ANAHEIM, California (CNN) -- As he fixes a broken sliding glass door at an apartment in Anaheim, California, Eduardo Gutierrez worries about his parents in Mexico.
Eduardo Gutierrez can't send money back to his parents in Mexico due to rising costs and less work.
He can no longer afford to send the $200 to $300 a month he had been sending back home to support his ailing father.
"I kind of feel bad that I can't help my parents," said Gutierrez, a legal immigrant who has worked in the United States for 20 years. "I try. But I can't these days, and it's a tough situation."
Gutierrez said he earns $18.50 an hour as a glazier, installer and fixer of glass in all shapes and sizes.
But with the U.S. economy sagging, his hours have shrunk, even as his gas and grocery bills have skyrocketed along with other expenses. He's struggling just to support his wife and three children. Watch bad times in the U.S. felt in Mexico »
Bank of Mexico, Mexico's equivalent to the Federal Reserve, says stories like these are becoming more common. Deceleration in the U.S. construction industry resulted in $100 million less in "remittances" -- money from workers in the U.S. to their relatives in Mexico -- in January this year, the most recent available stats. The overall figure went from $1.7 billion in January 2007 to $1.6 billion this January, according to Bank of Mexico.
The slowdown in such money has been a consistent theme over the last year. The World Bank says remittances received by people in Mexico nearly ground to a halt in 2007, growing at a rate of 1.4 percent, compared with more than 20 percent annual growth from 2002 to 2006.
"The slowdown in Mexico is partly due to the weak job market in the United States, especially in the construction sector," the World Bank says on its Web site.
A poll, released Wednesday, of 5,000 Latin American adults living in the United States found that only 50 percent of respondents were still sending money on a regular basis to loved ones, down from 73 percent in a similar poll conducted in 2006. The poll was conducted in February by the Inter-American Development Bank's Multilateral Investment Fund. See the rise of immigrants from Latin America »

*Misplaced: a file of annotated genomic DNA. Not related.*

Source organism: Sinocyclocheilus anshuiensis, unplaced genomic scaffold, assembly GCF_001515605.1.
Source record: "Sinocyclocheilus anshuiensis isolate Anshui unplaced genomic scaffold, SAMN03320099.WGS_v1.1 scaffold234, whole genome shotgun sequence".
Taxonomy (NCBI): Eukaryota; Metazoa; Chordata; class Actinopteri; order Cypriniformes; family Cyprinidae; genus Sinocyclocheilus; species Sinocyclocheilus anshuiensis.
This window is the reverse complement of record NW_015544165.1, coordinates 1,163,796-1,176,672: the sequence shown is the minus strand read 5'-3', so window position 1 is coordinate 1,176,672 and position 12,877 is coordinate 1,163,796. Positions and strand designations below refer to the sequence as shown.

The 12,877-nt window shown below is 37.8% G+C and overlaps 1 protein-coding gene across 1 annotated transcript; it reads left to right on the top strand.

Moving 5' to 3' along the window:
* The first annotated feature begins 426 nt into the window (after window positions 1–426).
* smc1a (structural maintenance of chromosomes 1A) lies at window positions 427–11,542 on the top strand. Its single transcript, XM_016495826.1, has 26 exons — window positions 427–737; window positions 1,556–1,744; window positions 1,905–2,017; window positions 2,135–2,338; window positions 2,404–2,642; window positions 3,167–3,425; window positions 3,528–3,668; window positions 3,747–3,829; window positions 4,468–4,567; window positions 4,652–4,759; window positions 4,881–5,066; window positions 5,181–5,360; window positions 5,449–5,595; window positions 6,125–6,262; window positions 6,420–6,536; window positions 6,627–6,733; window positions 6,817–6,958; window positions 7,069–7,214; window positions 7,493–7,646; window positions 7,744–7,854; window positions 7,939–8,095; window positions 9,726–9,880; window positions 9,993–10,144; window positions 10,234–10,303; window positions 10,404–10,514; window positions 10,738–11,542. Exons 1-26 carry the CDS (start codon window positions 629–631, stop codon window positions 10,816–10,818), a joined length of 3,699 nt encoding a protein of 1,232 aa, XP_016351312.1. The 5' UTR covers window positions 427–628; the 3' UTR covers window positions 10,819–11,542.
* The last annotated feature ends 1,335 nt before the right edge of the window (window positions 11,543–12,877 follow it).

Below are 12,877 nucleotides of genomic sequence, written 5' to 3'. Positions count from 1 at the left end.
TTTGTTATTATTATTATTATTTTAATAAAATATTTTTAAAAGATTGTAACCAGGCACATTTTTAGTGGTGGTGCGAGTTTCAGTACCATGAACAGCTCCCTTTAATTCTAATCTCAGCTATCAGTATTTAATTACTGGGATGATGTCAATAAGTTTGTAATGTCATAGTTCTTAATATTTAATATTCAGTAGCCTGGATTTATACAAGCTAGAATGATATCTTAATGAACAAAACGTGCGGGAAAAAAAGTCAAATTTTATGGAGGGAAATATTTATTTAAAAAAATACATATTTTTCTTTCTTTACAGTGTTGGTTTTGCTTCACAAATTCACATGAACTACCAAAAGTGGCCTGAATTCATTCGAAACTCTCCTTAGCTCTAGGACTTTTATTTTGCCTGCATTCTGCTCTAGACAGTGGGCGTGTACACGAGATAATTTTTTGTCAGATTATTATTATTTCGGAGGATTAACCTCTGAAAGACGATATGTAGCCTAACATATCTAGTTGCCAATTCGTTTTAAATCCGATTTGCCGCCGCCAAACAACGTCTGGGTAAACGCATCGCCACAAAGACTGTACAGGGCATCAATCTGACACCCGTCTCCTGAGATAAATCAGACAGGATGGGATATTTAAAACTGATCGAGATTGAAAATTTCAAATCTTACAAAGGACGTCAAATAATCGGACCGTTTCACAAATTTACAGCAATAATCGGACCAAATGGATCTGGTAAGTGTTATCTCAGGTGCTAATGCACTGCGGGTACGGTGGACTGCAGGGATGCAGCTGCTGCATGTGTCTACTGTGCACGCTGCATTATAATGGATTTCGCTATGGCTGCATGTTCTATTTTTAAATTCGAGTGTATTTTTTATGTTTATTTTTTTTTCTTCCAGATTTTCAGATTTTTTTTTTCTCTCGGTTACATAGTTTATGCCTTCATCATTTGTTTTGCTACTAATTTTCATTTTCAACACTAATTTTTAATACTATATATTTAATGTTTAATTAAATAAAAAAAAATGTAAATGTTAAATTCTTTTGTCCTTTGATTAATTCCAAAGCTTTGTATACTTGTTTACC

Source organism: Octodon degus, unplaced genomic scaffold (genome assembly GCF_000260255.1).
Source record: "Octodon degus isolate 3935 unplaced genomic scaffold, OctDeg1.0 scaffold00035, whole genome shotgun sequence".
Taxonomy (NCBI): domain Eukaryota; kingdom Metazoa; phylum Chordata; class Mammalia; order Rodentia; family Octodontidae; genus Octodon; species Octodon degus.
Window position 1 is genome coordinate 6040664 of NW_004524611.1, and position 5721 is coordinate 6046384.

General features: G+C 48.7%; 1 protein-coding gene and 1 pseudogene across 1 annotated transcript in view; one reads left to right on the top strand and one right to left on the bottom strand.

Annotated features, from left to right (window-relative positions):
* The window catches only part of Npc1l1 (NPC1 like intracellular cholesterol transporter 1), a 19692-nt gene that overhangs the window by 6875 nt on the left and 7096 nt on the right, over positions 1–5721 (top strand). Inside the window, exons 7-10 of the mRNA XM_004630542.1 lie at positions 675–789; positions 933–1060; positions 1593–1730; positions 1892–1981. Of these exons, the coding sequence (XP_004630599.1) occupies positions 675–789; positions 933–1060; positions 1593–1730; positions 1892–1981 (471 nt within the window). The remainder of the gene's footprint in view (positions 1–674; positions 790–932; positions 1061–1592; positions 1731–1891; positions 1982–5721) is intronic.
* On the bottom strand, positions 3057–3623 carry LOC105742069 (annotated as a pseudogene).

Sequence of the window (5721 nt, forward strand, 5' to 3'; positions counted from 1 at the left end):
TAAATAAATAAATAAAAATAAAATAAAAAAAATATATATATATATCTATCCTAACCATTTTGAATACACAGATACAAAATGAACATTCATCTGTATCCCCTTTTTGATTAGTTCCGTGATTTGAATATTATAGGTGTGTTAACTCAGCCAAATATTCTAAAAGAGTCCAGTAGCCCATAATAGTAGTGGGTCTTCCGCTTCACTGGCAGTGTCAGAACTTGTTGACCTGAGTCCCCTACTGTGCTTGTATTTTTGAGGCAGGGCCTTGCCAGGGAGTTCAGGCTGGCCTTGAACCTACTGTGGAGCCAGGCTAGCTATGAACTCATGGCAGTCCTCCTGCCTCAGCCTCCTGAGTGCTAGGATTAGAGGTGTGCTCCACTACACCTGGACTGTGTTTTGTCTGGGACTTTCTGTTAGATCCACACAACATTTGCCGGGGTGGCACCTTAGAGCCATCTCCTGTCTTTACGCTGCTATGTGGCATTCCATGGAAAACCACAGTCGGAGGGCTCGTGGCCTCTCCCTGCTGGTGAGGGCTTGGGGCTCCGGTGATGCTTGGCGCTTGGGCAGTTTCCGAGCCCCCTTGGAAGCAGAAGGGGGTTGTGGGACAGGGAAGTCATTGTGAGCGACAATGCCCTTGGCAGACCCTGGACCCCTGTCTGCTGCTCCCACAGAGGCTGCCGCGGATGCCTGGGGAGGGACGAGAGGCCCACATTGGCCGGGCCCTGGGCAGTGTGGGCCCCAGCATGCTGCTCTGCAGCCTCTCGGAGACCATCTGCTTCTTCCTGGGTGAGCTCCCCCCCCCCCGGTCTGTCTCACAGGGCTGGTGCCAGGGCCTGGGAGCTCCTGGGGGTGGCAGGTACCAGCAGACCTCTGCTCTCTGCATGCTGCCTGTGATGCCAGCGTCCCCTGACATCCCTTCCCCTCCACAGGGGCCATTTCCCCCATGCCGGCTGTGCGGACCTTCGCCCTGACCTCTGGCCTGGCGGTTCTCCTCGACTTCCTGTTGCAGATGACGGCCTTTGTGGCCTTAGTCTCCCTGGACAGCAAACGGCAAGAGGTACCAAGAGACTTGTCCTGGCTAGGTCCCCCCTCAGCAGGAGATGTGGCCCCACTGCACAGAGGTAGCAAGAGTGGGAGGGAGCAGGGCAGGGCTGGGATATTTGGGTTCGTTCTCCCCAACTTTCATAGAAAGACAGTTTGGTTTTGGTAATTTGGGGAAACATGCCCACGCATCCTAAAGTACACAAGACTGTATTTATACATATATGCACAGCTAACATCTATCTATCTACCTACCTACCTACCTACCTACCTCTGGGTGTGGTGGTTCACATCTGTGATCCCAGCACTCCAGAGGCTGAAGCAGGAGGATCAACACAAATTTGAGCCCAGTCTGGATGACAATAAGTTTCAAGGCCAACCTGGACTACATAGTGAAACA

What does that mean to families in Mexico counting on the payments to survive?
CNN caught up with Gutierrez's father in Tejaro, Mexico, a hardscrabble farming town of about 5,000 people. A gray-bearded man in a wide-brimmed hat, 77-year-old Camilo Izquierdo was feeding white goats that poked their heads through a makeshift fence.
He and his wife have 13 children, seven of whom have moved to the United States for work, including Eduardo Gutierrez. The dad used the money from his oldest son to supplement his farming income and to help pay for diabetes medication.
"He says things are getting too expensive over there," the father said. "He says things are worse there in California than over here."
His livestock has always been his lifeline. Izquierdo used to have 140 goats, but he began selling off his livestock to make ends meet. A drought made feed more expensive, and now he's down to just 40 goats, with little money left for his medicine.
"I am sick and have been sick for quite some time. The medicine keeps getting more expensive. I just don't know what to do anymore."
Back in California, Eduardo Gutierrez says that in addition to shrinking hours and rising food costs, gas prices are burning up his paycheck as he drives his truck to jobs spread out over hundreds of miles in Southern California.
He estimates that just driving to and from the jobs is costing him $400 to $500 a month in gas. Gas calculator: How much do you need to work to pay for your gas? »
"I've been here over 20 years, and I saw the recession back in the '90s," Gutierrez said. "But this is worse, as far as I can tell. This is really bad."
Gutierrez says his financial situation could be more desperate, like those from his hometown who are now unemployed in California. When he visits his home in Mexico, he doesn't reveal everything about just how dire the situation is.
"Every time I go down there, a lot of people ask, 'How is my son doing?' " Gutierrez said. "I don't want to say they're out of a job or anything like that."
He added, "I say they're doing all right. But that is just a lie. They are doing bad right now. A lot of people are doing bad."
He said he knows lots of legal U.S. residents who have moved back home to Tejaro or the state of Michoacan. He also said the tighter border controls have convinced other Mexicans without legal U.S. paperwork not to try to not sneak across the border to make money for their families.
"I mean, who wants to risk his life just to make a living?" Gutierrez asked.
He said he hopes the U.S. economy picks back up and people begin renovating their homes again soon.
On this day, as he finished fixing the sliding glass door, he got on his knees like a kid playing marbles and used a hand brush to sweep every last metal shaving and screw into a dust pan.
"I don't know what's going to happen," he said of the U.S. economy. "Hopefully, things turn around a little better." E-mail to a friend